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Apparently something happened with Google…
In the past few weeks there’s been a distant rumble in SEO land. Something seems to have been afoot but no one’s really quite sure exactly what it is. Some rankings have been uncomfortably nudged, but the general apocalypse hype which usually surrounds the updates has remained distinctly thin on the ground, leading to half the digital marketing sphere smelling a rat (or panda, penguin etc. etc.) and the other half attributing any changes to natural fluctuations.
But those predicting an impending animal update turned out to be smug as Google revealed the latest ‘Hummingbird’ update on the 26th September. Not just a tweak but a brand new algorithm, Google claims that the update took effect ‘around’ four weeks ago in the aim of making Google smarter, more intuitive and ultimately more ‘human’ than ever before.
It’s fair to say that, so far, the digital marketing community is far from quaking and just like the wake of all the other updates, SEO yet again isn’t dead; it just requires a little more tweaking on top of those fundamental principles hammered home by Penguin and Panda.
So what does Hummingbird mean for going forward with your online marketing campaign? Will any practices need to be fundamentally changed and how will Hummingbird ultimately affect the way we search?
Precise and fast
The underlying principle of Hummingbird is to achieve more intelligent means of providing users with the results they’re looking for. By understanding conversational search terms over traditional keyword orientated results, the new Google update aims to retrieve precise results quickly. Hence, ‘Hummingbird’.
The same principles apply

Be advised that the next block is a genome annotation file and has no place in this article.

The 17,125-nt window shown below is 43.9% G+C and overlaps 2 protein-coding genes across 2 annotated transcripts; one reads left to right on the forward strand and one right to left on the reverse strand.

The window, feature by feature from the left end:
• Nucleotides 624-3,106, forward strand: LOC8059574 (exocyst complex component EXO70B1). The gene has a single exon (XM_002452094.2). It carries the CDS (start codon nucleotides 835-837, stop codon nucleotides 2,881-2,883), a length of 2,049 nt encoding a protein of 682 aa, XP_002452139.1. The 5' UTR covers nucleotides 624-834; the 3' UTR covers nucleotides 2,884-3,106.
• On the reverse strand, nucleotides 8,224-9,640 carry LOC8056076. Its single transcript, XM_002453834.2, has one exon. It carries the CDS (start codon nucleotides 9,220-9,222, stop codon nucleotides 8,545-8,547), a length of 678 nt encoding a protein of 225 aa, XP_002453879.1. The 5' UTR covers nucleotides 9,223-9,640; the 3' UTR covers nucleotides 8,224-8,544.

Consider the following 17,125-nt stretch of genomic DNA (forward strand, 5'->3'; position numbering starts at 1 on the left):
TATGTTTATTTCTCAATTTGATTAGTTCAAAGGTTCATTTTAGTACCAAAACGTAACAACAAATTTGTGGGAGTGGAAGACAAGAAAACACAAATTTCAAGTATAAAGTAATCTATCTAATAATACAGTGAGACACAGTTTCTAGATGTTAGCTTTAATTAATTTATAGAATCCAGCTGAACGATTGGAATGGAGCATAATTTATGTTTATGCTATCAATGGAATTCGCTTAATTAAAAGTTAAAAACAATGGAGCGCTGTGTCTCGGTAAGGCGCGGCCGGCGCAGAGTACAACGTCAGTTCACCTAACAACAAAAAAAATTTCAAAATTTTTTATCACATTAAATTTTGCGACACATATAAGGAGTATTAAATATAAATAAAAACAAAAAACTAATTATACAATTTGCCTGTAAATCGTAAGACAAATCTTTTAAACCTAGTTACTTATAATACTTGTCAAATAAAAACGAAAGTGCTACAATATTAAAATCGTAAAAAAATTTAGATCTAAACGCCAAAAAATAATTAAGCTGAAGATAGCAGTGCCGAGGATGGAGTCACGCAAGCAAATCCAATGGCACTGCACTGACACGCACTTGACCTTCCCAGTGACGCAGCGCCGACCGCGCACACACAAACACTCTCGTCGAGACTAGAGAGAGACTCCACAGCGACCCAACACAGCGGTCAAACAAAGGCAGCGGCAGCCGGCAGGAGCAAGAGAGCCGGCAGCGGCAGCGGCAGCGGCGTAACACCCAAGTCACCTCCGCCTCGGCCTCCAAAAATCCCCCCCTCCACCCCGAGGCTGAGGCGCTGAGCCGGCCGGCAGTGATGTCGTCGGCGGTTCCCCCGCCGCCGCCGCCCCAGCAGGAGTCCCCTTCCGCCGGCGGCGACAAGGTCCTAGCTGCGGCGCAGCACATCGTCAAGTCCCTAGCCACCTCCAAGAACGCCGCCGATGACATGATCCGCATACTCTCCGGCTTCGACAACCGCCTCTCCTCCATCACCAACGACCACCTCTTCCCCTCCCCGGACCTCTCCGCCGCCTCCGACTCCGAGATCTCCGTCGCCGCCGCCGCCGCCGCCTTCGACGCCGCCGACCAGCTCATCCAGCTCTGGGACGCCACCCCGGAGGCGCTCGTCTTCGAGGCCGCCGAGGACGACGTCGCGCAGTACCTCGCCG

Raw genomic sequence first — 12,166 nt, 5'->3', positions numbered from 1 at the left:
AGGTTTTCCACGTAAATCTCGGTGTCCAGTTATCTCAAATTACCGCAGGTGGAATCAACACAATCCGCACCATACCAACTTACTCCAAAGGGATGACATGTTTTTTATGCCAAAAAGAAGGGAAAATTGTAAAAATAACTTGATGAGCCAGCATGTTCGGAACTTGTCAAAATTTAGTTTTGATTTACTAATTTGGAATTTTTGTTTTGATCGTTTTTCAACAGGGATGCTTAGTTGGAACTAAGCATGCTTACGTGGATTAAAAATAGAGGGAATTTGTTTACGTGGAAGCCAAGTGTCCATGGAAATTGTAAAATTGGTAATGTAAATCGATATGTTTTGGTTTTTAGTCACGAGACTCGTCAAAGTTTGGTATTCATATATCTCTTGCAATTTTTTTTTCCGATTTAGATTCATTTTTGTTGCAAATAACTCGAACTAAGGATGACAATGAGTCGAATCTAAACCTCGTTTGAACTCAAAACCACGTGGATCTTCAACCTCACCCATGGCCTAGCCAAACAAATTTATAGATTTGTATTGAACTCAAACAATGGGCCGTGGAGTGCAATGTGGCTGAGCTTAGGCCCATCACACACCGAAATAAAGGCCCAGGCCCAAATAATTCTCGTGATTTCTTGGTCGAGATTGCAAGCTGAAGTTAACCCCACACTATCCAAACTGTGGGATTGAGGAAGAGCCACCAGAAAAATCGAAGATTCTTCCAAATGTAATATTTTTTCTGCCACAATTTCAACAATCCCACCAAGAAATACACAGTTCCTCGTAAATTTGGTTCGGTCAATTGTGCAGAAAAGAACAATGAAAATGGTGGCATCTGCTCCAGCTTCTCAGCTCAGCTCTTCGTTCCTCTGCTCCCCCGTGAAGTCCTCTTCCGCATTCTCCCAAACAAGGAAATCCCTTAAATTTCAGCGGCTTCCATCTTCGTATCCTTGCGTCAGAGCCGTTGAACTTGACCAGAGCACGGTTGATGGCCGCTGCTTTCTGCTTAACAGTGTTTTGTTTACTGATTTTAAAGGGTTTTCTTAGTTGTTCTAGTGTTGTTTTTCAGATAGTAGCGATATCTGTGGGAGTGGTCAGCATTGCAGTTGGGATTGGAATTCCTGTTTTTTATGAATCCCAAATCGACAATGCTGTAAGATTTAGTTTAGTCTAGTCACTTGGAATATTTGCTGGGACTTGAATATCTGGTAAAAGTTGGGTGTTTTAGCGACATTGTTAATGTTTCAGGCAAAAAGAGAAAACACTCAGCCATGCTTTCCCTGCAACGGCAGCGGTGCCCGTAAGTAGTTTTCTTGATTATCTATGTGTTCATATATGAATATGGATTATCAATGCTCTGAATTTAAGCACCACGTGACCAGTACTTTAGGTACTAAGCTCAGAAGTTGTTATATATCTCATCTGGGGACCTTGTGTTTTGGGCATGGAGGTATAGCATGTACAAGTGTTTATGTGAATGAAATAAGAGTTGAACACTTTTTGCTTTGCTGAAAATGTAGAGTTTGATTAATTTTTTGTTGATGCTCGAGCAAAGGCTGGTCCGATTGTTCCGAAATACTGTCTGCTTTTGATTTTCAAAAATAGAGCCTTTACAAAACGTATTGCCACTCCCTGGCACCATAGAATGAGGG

So what will Hummingbird mean for SEO? The expert opinion is that nothing has fundamentally changed, rankings still orbit around the homage to quality, original content and this will continue to apply. Unlike Panda and Penguin, Hummingbird isn’t spam related and isn’t designed to penalise, rather it’s centred on more intelligent ‘naturalistic’ searches which often tend to be dominated by long-tail phrases.
This is likely to account for why most haven’t really seen changes in site rankings; the general consensus is that if sites survived Panda and Penguin then the effect of Hummingbird shouldn’t really have had any negative impacts.
Essentially, Google has focused on this more intelligent, conversational style of semantic search in the hope of effectively responding to realistic voice searches and more directed, personal search terms.
Hummingbird is primarily about smarter searches, understanding what users will be directly searching for as opposed to a relevant guess based on a mish-mash of keywords. Natural conversational search terms will be the crux of Hummingbird (building on Knowledge Graph) with Google stating that 90% of searches are likely to be affected.
The increased focus on collective meaning over individual keywords aims to both deliver more relevant searches and respond to voice-based search terms such as those channelled through Apple’s Siri.
Google will now place more emphasis on questions, context and location (if you allow it) in order to intelligently deliver the user’s needs. More focus will be placed on terms such as ‘how’, ‘why’ and ‘where’, so in theory if a user searches for ‘where are Italian restaurants near my house?’, Google will focus on the collective meaning (focusing on terms such as ‘my house’) as opposed to individual keywords.
Hummingbird will also focus on more conversational slang words such as nicknames and technically should now have a better understanding of ‘multi-requests’. For example our Italian restaurants search should take into account our location and restaurants in that genre.
So far, putting Google to the test doesn’t really evoke any of the ‘fast and ‘precise’ elements we should expect to see from the Hummingbird. Asking about location specific services “where are Italian restaurants near my house” will currently bring up places 100miles from your house before including a relevant Google Places list halfway down the page. General searches seem to be the same as they’ve always been, even when trying really, really hard to throw Google a conversational search bone.
But maybe we’re being unfair. Maybe the bottom line is that content is not yet being tailored to respond to the needs of long-tail searches and conversational requests. As SEOs move towards more enriched ‘key-phrase’ linking, we may see improvements in relevancy and precision. For now though, be prepared to continue digging through the SERPs until Hummingbird’s caught up.